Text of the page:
The Finch Formerly Known As Gold

26 March 2006

Ben Domenech's preview

Sean Gleeson can't see the appeal of plagiarism:

What's the appeal there? I could maybe see a reason to plagiarize a research paper, thereby avoiding weeks or months of work. But Domenech was plagiarizing fluffy little humor columns. And movie reviews! Why on Godís green earth would anyone even feel the slightest temptation to plagiarize a movie review? Why not just, you know, go see the movie, and then write down what you thought of it?

Imagine you were the Devil, whispering into the ear of a movie critic. Imagine you were trying to tempt him to plagiarize some other critic's review (with some minor alterations) of the latest insipid James Bond film, instead of writing his own opinions. What words would you whisper? "If you use this other critic's review instead of your own, you'll gain ... um ... something. Just think of the ... ah ... stuff, you'll get. Oh, just do it, okay? Please?"

My own explanation was not really persuasive:

As someone who has spewed about a million words onto the landscape over the past ten years, I think itís a combination of fatigue and opportunism.

Scenario: You've stared at the screen for an hour and a half and that last paragraph won't come. You look elsewhere for inspiration, and suddenly, here's some obscure passage which says exactly what you wanted to say.

Anyone else want to give this a try? And no, it's not a political issue: you can find people ripping off other people's material all over the political spectrum, so it's got to be something else.

Disclosure: I originally copied the entirety of Gleeson's article, with no attribution beyond a single link, just to see if anyone would notice. Before hitting the Publish button, I decided that this might not be such a good idea.

Posted at 10:23 AM to Blogorrhea


CG: Your scenario assumes the best of motives. Without that assumption, there's another possibility: the plagiarist is on deadline, likes what he sees in someone else's work, and simply steals it.

It worked for Domenich until he got away with it. I don't read NRO, but I haven't seen anyone say that Domenich had to write movie reviews. I thought, like everything else at the Corner, that it was just what he chose to write about. If that's the case, then he didn't have to turn in anything at all - he simply saw something he liked at Salon, figured that few people read both NRO and Salon, and submitted it.

If he was required to submit movie reviews, especially on deadline, then your explanation may make a bit more sense.

I don't know, really. Professional plagiarism is difficult to understand. The vast majority of "product news" you see on the Internet consists of barely rewritten press releases. It's not because the PR was very good, but that the writers are on deadline and there's really not much else to say about a new piece of software that no one's seen yet. But in those cases, you only have one source, so relying on it too much is at least understandable.

For something like a college newspaper column, the writer is supposed to be funny or memorable on a deadline. Once you cross that line into republishing others' work as your own, it's probably too easy of a shortcut to give up. How many stories have we read about an embezzler who was only going to do it once to fix a crisis, and then pay it back - but when he or she got away with it, it proved too easy to resist?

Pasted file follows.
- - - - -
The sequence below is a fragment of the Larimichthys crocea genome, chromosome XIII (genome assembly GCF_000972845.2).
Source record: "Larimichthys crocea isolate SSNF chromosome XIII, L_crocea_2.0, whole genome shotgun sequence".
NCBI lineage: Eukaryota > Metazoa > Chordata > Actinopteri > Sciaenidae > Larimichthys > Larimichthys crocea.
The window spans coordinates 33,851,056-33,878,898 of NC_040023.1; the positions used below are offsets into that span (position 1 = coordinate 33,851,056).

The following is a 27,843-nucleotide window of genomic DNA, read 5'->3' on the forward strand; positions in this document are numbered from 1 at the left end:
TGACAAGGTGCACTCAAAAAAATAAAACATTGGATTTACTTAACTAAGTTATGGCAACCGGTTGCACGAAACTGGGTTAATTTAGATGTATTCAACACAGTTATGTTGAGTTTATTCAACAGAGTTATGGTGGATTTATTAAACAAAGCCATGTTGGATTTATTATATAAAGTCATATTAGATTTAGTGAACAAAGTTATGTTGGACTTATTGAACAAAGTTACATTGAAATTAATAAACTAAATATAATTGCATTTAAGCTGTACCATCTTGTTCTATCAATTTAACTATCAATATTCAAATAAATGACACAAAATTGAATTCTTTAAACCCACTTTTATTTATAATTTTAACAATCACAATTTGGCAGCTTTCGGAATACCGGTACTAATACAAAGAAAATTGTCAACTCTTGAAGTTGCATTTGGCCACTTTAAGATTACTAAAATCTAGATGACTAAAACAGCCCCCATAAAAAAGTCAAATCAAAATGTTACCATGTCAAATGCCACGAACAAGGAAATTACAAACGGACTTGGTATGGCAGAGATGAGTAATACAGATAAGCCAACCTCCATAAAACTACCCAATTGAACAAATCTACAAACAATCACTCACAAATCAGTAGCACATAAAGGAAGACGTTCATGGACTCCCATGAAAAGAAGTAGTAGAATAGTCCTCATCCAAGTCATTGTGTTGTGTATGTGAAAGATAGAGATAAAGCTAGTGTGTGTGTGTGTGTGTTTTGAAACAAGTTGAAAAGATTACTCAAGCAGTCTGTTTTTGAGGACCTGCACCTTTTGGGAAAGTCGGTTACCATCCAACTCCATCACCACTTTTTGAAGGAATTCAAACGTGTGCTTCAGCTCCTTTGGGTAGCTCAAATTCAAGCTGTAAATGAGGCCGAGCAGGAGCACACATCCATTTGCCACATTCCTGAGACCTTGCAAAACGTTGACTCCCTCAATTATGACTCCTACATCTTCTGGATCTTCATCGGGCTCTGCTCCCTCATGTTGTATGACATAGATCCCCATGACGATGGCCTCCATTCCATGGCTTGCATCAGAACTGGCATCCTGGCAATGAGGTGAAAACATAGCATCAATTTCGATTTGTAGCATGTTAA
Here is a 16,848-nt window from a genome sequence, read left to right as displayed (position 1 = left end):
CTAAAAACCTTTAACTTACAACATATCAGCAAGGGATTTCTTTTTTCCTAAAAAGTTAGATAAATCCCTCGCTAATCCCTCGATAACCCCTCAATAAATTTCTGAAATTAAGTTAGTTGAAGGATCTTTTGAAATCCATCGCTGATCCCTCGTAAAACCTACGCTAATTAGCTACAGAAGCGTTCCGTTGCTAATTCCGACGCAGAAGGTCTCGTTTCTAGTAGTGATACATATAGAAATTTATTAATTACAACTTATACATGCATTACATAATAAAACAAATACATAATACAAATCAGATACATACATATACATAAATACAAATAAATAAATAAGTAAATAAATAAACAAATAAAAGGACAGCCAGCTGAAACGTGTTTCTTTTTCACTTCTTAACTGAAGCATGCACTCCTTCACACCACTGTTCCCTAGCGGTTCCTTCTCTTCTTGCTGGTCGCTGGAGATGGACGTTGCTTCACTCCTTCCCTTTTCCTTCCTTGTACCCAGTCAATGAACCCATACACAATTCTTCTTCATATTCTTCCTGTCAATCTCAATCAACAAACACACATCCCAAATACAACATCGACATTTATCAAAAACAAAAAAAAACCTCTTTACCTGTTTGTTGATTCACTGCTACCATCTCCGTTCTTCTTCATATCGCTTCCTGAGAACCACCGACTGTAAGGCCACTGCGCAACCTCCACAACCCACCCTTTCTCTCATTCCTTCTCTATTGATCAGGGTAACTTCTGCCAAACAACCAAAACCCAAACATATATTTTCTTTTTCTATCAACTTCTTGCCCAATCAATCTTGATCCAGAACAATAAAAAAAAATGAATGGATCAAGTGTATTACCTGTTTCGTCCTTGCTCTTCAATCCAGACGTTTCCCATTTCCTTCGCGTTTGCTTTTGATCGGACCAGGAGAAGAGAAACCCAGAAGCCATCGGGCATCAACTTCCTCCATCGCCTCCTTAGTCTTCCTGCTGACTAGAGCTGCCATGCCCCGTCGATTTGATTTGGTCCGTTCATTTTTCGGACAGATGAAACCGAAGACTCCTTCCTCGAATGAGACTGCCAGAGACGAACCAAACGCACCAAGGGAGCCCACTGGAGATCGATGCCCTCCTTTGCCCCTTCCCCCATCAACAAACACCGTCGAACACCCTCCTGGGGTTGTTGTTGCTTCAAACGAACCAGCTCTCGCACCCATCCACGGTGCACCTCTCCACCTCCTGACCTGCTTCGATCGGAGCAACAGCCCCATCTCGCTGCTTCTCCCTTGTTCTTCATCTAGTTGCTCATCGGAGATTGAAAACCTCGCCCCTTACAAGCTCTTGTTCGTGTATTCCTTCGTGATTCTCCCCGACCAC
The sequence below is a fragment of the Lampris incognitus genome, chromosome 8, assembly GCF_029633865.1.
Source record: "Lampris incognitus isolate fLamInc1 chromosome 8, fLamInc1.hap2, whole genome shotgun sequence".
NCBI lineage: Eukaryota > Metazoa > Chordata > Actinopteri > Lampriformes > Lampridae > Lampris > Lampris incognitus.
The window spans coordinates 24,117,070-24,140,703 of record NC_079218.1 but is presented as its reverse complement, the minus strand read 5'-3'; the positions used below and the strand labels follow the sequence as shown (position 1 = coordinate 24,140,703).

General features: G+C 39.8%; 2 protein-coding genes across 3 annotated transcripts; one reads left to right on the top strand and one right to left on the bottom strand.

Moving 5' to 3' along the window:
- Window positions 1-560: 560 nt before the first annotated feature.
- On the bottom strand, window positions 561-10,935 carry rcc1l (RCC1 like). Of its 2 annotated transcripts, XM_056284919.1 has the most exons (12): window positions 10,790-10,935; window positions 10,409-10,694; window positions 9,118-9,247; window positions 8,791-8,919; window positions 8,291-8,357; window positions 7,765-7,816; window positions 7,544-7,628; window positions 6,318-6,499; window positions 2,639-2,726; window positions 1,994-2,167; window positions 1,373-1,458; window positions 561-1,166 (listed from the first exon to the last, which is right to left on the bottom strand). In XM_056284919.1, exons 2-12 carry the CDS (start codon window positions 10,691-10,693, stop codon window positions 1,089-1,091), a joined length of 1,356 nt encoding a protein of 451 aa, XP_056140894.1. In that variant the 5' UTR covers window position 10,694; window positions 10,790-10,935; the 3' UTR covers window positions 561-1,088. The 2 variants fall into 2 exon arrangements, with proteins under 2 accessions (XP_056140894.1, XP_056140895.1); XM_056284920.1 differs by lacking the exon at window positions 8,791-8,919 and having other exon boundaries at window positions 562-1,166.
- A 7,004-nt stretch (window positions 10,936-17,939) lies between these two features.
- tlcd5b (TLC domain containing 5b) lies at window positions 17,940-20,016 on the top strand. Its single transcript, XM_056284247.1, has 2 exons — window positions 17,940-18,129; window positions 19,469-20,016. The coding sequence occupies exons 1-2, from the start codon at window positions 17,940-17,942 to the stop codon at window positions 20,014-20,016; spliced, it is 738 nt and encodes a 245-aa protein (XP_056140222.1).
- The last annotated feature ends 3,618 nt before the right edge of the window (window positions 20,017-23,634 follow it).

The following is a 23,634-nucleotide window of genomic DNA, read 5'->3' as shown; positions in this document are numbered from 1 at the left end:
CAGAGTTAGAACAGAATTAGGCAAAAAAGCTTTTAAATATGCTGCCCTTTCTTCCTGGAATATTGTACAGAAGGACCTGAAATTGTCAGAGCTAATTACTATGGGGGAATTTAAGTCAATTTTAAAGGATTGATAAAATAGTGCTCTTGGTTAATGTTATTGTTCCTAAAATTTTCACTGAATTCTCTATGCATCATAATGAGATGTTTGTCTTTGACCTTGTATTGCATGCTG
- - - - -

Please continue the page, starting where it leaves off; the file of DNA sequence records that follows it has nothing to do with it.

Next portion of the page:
In the end, this gets back to the debate about whether we do the right thing because it is the right thing, or because we'll be punished for doing the wrong thing. If the fear of punishment is all that's stopping you, and you avoid punishment several times, then there's really not much constraint on your behavior. I think that's where this story ends.

Posted by: Matt at 2:00 PM on 26 March 2006

Pretty much so; he's left his post, he's been savaged by both left and right — deservedly so, for the most part, I would say — and he's going to trudge many miles through the Land of the Outcasts before he earns back his credibility.

It may indeed be that not many read both NRO and Salon; I do, but I didn't catch him out.

Posted by: CGHill at 2:13 PM on 26 March 2006

Just to take one example, Domenech's review of Pay It Forward on NRO. I'll happily take it as read that Domenech (1) was under a deadline, and (2) was doing research for his piece, when he saw Maryann Johanson's review on Salon.com, and decided that he agreed exactly with her sentiments. In fact, he agreed so precisely with her that he could find no other way to express these sentiments than with her words. This would accord with both Matt's and Charles's hypotheses.

And I still don't get it. Instead of plagiarizing, he could easily have written something like , "Here I find myself in agreement with Salon's Maryann Johanson, who described Hunt's performance as 'full-on Erin Brockovich mode -- bottle-blond, with a cheap perm and garish makeup -- she dares to let herself look like hell.'"

Nobody would have minded. Johanson wouldn't object to being agreed with; NRO wouldn't have deducted Johanson's words from Domenech's paycheck; and Domenech's readers wouldn't respect him less for referring to another reviewer. There would have been no scandal.

In other words -- and I've made this point already -- there was nothing to gain by plagiarizing. It was a motiveless, senseless, ridiculous sin to commit.

Posted by: Sean Gleeson at 3:52 PM on 26 March 2006

I wrote a long post about plagiarism and one of the many links is to David Simon of the Baltimore Sun who explained some of the pitfalls of writing on deadline. It's almost impossible not to "borrow" a little. That's not what Domenech was doing. He was lazy, sloppy, and easily caught.

I came up with Top Ten Excuses Used By Plagiarists. Don't steal it.

Posted by: yellojkt at 7:35 PM on 26 March 2006